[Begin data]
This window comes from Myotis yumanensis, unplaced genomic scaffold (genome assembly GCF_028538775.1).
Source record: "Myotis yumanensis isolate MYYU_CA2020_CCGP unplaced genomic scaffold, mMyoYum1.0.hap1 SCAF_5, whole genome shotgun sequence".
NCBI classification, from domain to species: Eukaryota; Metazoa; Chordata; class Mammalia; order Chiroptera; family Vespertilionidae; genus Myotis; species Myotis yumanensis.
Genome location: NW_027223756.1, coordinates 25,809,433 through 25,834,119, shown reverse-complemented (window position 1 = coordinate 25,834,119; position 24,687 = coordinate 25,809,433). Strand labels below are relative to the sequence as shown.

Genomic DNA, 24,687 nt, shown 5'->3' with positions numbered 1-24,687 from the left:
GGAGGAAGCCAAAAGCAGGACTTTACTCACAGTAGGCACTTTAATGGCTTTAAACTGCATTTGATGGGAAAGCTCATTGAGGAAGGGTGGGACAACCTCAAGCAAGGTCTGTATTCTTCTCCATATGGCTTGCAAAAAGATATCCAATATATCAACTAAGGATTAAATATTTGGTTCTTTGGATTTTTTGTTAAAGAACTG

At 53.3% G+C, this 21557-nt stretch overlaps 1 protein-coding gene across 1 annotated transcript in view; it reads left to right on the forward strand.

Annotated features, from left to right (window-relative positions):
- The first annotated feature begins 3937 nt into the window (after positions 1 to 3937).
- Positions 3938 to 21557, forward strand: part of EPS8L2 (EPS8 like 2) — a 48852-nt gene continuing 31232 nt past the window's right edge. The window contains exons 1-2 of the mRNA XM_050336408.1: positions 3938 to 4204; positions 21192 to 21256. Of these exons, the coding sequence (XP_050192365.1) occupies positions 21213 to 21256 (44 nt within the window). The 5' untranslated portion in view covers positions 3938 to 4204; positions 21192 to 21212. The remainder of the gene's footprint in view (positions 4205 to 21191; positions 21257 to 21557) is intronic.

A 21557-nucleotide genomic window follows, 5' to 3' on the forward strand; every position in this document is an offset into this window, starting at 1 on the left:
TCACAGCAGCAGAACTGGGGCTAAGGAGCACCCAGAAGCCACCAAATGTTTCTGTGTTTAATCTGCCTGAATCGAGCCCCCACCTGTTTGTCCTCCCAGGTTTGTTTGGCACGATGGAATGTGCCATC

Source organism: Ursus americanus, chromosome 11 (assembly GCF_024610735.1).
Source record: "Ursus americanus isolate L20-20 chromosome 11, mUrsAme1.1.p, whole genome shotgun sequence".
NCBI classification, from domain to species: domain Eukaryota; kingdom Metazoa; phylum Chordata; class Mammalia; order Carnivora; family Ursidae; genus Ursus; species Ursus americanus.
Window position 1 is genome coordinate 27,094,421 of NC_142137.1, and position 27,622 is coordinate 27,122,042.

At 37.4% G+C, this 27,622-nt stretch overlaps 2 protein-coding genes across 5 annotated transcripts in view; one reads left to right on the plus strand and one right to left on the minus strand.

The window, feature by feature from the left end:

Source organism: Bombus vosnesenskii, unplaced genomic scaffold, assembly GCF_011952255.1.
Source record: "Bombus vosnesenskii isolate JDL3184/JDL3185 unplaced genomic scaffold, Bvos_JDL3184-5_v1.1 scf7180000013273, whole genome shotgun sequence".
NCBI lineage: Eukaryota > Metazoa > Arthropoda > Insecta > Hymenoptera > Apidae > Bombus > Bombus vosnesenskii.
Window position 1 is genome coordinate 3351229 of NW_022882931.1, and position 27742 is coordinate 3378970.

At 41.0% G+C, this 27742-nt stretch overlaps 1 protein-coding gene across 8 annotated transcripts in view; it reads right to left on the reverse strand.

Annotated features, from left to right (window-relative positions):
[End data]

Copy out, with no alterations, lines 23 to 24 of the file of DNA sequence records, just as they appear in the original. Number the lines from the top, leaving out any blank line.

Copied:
At 41.0% G+C, this 27742-nt stretch overlaps 1 protein-coding gene across 8 annotated transcripts in view; it reads right to left on the reverse strand.

Annotated features, from left to right (window-relative positions):